Archive for the ‘Technology and Society’ Category

Sex positive blogs fall down the Google memory hole

December 28, 2006

This is kind of disturbing. From Tiny Nibbles:

In recent weeks, Google has been changing its search algorithms and now many (though not all) sex websites have been dropped — including this one. It seems to have coincided with changes they made relating to their pay-for-play keyword ad program, AdSense. What’s disturbing to me (besides the harm it’s done to small businesses over the holidays) is that Google’s snafu seems to have dropped more sex-positive businesses (that focus on accurate sex ed) than big-gun, mainstream adult businesses (that sell unsafe sex toys and skanky product).

Personally, all the searches worked for me, resulting in the top hit that you would expect. But this was also reported on Boing Boing, Babeland, Pretty Dumb Things, and Valleywag, among others, so I don’t doubt that it was/is a problem for at least some people doing these searches.

The likeliest scenario is that Google did some algorithm tweaking, and it took a while for these pageranks to be properly recalculated, giving temporary favor to spam blogs that are “optimized” to appear high in Google rankings. The problem is that we, the users, the web site operators, have no way of knowing for sure one way or the other. Their search engine is so shrouded in secrecy that we’ll likely never know.

And here we see the danger of a one search engine world, especially when that search engine is about as transparent as mud:

As soon as Winston had dealt with each of the messages, he clipped his speakwritten corrections to the appropriate copy of The Times and pushed them into the pneumatic tube. Then, with a movement which was as nearly as possible unconscious, he crumpled up the original message and any notes that he himself had made, and dropped them into the memory hole to be devoured by the flames.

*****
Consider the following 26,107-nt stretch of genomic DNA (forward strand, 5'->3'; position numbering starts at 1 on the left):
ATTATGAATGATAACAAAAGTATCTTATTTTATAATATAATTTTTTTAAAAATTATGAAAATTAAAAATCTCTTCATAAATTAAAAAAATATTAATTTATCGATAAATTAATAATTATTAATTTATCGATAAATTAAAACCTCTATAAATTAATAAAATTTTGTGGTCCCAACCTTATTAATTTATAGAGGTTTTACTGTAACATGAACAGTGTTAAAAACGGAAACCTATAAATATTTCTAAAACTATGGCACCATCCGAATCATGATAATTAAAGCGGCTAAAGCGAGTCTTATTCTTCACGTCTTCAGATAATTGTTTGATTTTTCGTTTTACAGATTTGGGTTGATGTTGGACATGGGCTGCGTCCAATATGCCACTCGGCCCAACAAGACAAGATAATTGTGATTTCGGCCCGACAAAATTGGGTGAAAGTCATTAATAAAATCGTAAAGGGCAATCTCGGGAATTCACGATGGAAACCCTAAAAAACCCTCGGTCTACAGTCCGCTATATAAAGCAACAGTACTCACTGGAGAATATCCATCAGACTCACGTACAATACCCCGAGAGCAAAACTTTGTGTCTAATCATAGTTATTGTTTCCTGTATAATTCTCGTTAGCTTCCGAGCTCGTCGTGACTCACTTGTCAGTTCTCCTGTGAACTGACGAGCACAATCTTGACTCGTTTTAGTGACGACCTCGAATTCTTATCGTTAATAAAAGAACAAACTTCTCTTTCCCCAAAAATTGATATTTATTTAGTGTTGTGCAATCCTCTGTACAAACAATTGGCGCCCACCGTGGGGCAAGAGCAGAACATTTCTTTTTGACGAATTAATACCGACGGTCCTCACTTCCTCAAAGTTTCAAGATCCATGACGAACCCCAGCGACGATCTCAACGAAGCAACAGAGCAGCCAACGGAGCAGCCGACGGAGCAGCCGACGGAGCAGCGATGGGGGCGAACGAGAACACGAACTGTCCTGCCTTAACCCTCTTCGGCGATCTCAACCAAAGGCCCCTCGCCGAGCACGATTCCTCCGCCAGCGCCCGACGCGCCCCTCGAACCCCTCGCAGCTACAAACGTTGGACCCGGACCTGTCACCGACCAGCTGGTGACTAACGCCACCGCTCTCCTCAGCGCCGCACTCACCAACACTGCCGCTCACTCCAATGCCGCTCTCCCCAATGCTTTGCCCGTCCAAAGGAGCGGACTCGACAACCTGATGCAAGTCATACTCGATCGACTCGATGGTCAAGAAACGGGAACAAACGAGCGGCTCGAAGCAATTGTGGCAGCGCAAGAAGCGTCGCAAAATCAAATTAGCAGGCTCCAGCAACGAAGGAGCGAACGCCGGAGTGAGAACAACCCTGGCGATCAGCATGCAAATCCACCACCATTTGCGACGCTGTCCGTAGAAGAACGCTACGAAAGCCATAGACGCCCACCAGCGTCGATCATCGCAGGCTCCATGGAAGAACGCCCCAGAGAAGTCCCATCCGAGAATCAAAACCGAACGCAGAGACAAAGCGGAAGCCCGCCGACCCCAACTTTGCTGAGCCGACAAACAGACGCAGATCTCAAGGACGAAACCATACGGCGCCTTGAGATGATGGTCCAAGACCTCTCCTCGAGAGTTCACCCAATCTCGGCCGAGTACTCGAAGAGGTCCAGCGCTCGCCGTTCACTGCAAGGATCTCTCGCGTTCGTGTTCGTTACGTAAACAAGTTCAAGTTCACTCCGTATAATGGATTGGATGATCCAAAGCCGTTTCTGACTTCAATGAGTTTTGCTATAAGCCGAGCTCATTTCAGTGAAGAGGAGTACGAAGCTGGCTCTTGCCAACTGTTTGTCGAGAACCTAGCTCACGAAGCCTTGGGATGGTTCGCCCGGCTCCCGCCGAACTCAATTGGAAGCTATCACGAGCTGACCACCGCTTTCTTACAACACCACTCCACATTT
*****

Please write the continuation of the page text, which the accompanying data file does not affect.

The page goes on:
If Google is the Library of Alexandria, the place (and the only place) that we turn to, because it’s supposed to be an index of all information – then Google is potentially a memory hole even more effective than anything Orwell could have imagined. If you search for something in Google and it turns up nada… then for all intents and purposes it doesn’t exist.

I like Google, but they seriously need to be more transparent about what they’re doing behind the scenes.


Danger Will Robinson, Danger!

December 22, 2006

Robots could demand legal rights

Robots could one day demand the same citizen’s rights as humans, according to a study by the British government.

If granted, countries would be obliged to provide social benefits including housing and even “robo-healthcare”, the report says.

At least this is British taxdollars at work, for once. I think someone in the government there has read just a little too much Isaac Asimov.

As to the meat of the study; I think it’s being a little misguided. What are “Human rights” as applied to a robot, anyway?

The thrust of the article is correct, I believe. Protecting robot rights is the moral and ethical thing to do, if and when strong AI is developed. But the mistake is in assuming that these rights will be identical to the rights afforded to biological human beings.

Take robot healthcare, mentioned in the article.

Human healthcare is expensive in large part because the human body is so complex and poorly understood, even in the modern era. Providing healthcare requires spending a decade educating doctors just so they can learn to address a narrow specialty of human biology.